Study areas

The surveys were conducted in the municipality of Vila Real, North of Portugal. Data were collected along the trails of Alvão, Douro Vinhateiro, Marão, Mineiro, and Vale do Corgo (Fig. 1). The Alvão trail includes areas of the site Alvão-Marão (belonging to the Natura 2000, a network of nature protection areas in the territory of the European Union), the Alvão Dam, and two rural villages (Barreiro and Lamas d'Olo). The landscape is largely scrub, cultivated fields, and marshes as well as oak and pine forests. The Douro Vinhateiro trail is located in the populated Douro region where the landscape has vineyards, shrubs, cork trees, and other orchards. The Marão trail vegetation is characterized mainly by shrubs (i.e., heather, gorse) and forested areas of willows, ash, and alder but is dominated by oak and chestnut trees. Some hazel, pear angry, hawthorn, and holly species also occur there. The Mineiro trail is mainly a matrix of intense agricultural patches mixed with grassland and livestock and some forested portions alternating between the areas of pine and oak. Evidence of historic mining activities may be seen. The Vale do Corgo Norte trail starts in an urban environment that gradually changes to forest zones with patches of oak dagger and cattle grazing. Part of this trail is adjacent to a river with riparian flora. Other trail characteristics such as trail extension, altitude, and geographic coordinates are presented in Table 1.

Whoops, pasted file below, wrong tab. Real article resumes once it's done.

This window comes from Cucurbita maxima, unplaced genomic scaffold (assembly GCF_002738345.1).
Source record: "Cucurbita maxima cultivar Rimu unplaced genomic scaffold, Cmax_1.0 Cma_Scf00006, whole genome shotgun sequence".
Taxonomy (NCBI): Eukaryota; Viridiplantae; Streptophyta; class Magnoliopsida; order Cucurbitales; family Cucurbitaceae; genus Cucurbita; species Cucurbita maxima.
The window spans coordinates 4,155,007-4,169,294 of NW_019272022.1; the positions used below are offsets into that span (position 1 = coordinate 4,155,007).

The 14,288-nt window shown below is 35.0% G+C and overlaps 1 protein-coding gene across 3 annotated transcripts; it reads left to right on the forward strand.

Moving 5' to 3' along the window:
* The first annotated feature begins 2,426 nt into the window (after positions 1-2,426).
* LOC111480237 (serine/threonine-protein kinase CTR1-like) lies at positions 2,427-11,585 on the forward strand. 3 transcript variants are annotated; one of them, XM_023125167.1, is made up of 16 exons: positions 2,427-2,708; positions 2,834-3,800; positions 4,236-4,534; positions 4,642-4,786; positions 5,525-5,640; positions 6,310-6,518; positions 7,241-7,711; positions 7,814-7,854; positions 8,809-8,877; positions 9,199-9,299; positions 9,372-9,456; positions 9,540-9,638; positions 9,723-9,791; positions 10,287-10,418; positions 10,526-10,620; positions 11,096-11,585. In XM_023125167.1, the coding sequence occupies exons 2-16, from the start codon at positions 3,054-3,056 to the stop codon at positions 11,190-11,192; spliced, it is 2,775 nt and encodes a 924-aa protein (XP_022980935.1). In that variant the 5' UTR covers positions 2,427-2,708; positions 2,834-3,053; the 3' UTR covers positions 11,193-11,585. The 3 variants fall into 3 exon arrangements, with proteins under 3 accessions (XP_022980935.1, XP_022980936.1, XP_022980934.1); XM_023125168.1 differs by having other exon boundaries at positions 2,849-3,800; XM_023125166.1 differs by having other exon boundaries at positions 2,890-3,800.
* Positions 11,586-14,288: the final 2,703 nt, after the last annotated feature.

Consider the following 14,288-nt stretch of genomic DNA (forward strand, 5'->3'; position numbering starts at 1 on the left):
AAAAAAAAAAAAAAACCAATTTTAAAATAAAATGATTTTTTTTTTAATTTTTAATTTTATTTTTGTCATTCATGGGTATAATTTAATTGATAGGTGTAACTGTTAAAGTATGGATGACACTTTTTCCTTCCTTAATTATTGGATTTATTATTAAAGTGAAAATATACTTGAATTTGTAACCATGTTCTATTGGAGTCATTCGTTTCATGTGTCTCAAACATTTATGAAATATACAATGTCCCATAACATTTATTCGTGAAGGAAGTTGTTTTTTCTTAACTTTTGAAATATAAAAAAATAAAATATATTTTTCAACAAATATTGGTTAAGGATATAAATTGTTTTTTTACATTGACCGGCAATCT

Fig. 1

Location map of the study area with the five trails in the municipality of Vila Real, Northeast region of Portugal. Legend: 1 = Alvão trail, 2 = Douro Vinhateiro trail, 3 = Marão trail, 4 = Mineiro trail, 5 = Vale do Corgo trail.